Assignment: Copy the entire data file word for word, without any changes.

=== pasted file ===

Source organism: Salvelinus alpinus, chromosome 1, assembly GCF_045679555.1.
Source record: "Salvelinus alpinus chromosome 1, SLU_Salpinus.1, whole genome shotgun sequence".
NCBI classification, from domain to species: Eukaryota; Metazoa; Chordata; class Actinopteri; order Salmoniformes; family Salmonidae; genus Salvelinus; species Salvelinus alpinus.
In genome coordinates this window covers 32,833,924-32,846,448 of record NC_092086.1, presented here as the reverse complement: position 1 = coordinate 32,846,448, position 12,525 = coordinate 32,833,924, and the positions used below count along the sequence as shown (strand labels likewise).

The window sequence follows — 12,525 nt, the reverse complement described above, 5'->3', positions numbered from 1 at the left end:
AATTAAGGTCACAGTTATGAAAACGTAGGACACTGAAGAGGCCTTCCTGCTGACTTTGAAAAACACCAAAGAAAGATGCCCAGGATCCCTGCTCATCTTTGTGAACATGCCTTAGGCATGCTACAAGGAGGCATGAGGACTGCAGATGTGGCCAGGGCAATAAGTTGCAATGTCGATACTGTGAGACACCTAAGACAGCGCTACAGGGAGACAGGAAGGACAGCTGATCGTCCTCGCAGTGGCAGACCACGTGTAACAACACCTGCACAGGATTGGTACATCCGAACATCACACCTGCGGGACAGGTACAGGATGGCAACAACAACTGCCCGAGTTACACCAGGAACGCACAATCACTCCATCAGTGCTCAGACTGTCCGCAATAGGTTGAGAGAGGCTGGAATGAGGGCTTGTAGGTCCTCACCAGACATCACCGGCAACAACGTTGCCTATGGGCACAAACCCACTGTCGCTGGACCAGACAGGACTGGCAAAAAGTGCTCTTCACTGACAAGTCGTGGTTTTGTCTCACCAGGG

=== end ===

Source organism: Salvelinus alpinus, chromosome 1, assembly GCF_045679555.1.
Source record: "Salvelinus alpinus chromosome 1, SLU_Salpinus.1, whole genome shotgun sequence".
NCBI classification, from domain to species: Eukaryota; Metazoa; Chordata; class Actinopteri; order Salmoniformes; family Salmonidae; genus Salvelinus; species Salvelinus alpinus.
In genome coordinates this window covers 32,833,924-32,846,448 of record NC_092086.1, presented here as the reverse complement: position 1 = coordinate 32,846,448, position 12,525 = coordinate 32,833,924, and the positions used below count along the sequence as shown (strand labels likewise).

The window sequence follows — 12,525 nt, the reverse complement described above, 5'->3', positions numbered from 1 at the left end:
AATTAAGGTCACAGTTATGAAAACGTAGGACACTGAAGAGGCCTTCCTGCTGACTTTGAAAAACACCAAAGAAAGATGCCCAGGATCCCTGCTCATCTTTGTGAACATGCCTTAGGCATGCTACAAGGAGGCATGAGGACTGCAGATGTGGCCAGGGCAATAAGTTGCAATGTCGATACTGTGAGACACCTAAGACAGCGCTACAGGGAGACAGGAAGGACAGCTGATCGTCCTCGCAGTGGCAGACCACGTGTAACAACACCTGCACAGGATTGGTACATCCGAACATCACACCTGCGGGACAGGTACAGGATGGCAACAACAACTGCCCGAGTTACACCAGGAACGCACAATCACTCCATCAGTGCTCAGACTGTCCGCAATAGGTTGAGAGAGGCTGGAATGAGGGCTTGTAGGTCCTCACCAGACATCACCGGCAACAACGTTGCCTATGGGCACAAACCCACTGTCGCTGGACCAGACAGGACTGGCAAAAAGTGCTCTTCACTGACAAGTCGTGGTTTTGTCTCACCAGGG